Boeing cuts back on HR support services

Roughly 2,000 jobs will be eliminated due to "attrition and layoffs"

Boeing cuts back on HR support services

HR professionals are on the chopping block at one of the biggest aircraft manufacturers in the world.

Boeing plans to eliminate roughly 2,000 jobs this year in the HR and finance departments “through a combination of attrition and layoffs,” the Arlington, VA-based company told The Seattle Times.

About one-third of those positions will be outsourced to Tata Consulting Services in India, and the rest will simply be gone, according to Mike Friedman, a senior director of communications at Boeing.

“Over time, some of our corporate functions have grown quite large,” Friedman told The Seattle Times. “And with that growth tends to come bureaucracy or disparate systems that are inefficient. So, we’re streamlining.”

Here’s the breakdown: roughly 25% (1,500 jobs) of the finance department will be reduced, and about 15% (400 jobs) of the HR department. Layoffs will begin in April, followed by two more rounds in 60-day intervals.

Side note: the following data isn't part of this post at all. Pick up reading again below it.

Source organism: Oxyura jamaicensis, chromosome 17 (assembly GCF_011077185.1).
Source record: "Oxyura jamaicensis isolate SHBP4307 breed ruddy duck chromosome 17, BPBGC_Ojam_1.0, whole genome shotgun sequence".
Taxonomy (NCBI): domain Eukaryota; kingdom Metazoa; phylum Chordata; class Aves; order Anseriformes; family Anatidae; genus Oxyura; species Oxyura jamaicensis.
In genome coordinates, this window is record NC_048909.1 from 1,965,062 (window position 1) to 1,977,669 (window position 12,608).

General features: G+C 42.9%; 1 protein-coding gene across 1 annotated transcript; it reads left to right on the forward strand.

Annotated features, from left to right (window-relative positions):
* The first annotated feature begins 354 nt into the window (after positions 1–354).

Generalist HR staff will continue to work with local employees in the factories and engineering offices while outsourced HR pros will be given only “process work,” Friedman said.

Meanwhile, employees in other departments may soon be following their former HR and finance colleagues out the door. Boeing has begun enforcing stack ranking for employee performance reviews, which requires managers to assess the top 20% of their staff as having “exceeded expectations,” a middle 70% who “met expectations” and a bottom 10% who “met some expectations.”

Bloomberg recently reported that a manager at Activision Blizzard was fired after refusing to score an employee in the mandatory bottom 10% of the stack ranking system.

It’s not all doom and gloom at Boeing, though. The aircraft manufacturer announced last month that it would hire 10,000 production workers and engineers in 2023. It’s a stark contrast from the avalanche of layoffs occurring in the technology industry ahead of an anticipated recession.

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